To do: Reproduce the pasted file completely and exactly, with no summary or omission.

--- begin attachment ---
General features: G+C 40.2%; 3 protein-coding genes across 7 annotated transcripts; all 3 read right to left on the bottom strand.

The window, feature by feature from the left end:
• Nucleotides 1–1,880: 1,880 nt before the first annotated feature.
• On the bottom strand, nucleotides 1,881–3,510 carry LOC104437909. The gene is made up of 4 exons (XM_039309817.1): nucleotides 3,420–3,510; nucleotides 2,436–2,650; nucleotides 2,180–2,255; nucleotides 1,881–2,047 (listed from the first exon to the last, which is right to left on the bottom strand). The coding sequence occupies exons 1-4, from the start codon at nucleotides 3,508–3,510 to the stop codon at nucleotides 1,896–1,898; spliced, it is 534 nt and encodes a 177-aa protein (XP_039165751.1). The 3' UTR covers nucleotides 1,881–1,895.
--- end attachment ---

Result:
General features: G+C 40.2%; 3 protein-coding genes across 7 annotated transcripts; all 3 read right to left on the bottom strand.

The window, feature by feature from the left end:
• Nucleotides 1–1,880: 1,880 nt before the first annotated feature.
• On the bottom strand, nucleotides 1,881–3,510 carry LOC104437909. The gene is made up of 4 exons (XM_039309817.1): nucleotides 3,420–3,510; nucleotides 2,436–2,650; nucleotides 2,180–2,255; nucleotides 1,881–2,047 (listed from the first exon to the last, which is right to left on the bottom strand). The coding sequence occupies exons 1-4, from the start codon at nucleotides 3,508–3,510 to the stop codon at nucleotides 1,896–1,898; spliced, it is 534 nt and encodes a 177-aa protein (XP_039165751.1). The 3' UTR covers nucleotides 1,881–1,895.